A safety plan is a personalized and structured document designed to help people at risk of suicide or experiencing emotional distress. Though the exact content can vary depending on the person and the context, a typical safety plan generally includes the following components:
- Emergency contacts: names and numbers of people you can call for support
- Warning signs: signs that tell you when you might be feeling really bad
- Coping strategies: healthy ways to manage tough emotions, like deep breathing or going for a walk
- Who to talk to: people you can reach out to when you need to chat
- Professional help: contacts for therapists or crisis services
- Safe place: where to go when things get really tough
- Removing access: if you have items that could be dangerous, a plan for keeping them safe
- Reasons to stay: reminders of why life is worth living
- Follow-up: a plan to check in with someone regularly
- Crisis helplines: phone numbers for immediate help
Creating a safety plan involves these key steps:
- Identify warning signs: Recognize what triggers your distress or suicidal thoughts.
- List coping strategies: Identify healthy ways to cope when you feel overwhelmed.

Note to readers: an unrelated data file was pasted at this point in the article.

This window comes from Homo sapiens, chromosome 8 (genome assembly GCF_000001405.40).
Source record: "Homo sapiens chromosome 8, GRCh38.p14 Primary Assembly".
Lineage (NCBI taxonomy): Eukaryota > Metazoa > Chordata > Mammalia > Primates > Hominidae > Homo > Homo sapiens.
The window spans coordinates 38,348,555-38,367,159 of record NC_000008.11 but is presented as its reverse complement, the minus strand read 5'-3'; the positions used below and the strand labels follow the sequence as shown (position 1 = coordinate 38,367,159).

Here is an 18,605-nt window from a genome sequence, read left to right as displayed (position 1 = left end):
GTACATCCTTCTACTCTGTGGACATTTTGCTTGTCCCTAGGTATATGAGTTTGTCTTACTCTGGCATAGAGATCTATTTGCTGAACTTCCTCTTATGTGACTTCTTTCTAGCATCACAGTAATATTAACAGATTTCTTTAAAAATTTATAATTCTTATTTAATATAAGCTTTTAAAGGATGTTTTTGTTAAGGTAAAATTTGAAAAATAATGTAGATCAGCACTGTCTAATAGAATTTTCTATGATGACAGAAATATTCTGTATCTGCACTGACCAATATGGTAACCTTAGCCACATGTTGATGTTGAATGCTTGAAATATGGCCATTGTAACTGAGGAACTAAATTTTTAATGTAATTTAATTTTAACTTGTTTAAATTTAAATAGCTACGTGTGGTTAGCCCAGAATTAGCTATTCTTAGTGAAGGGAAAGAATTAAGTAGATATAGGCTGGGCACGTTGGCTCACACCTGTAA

- Connect with support: Identify people you can turn to for help and communicate with them about your plan.
- Seek professional help: Include contacts for mental health professionals and crisis hotlines.
- Designate a safe place: Choose a safe location to go to when in crisis.
- Limit access: If applicable, make a plan to restrict access to any means of self-harm.
- Focus on reasons to live: List reasons why life is important to you.
- Schedule follow-ups: Set up regular check-ins with someone you trust.
- Include crisis helplines: Add phone numbers for immediate assistance.
What to do after you have created a safety plan
After creating a safety plan, it’s vital to:
- Regularly review and update it.
- Share it with trusted individuals in your support network.
- Practice the coping strategies it includes.
- Stay connected with your mental health professionals and support system.
Safety plans are critical tools in self-harm and suicide prevention. They can reduce suicidal thoughts and behaviors and provide guidance during tough times.
They’re most effective when personalized, regularly updated, and used alongside professional help. In short, they can save lives, but they’re just one part of a broader strategy to support mental health and well-being.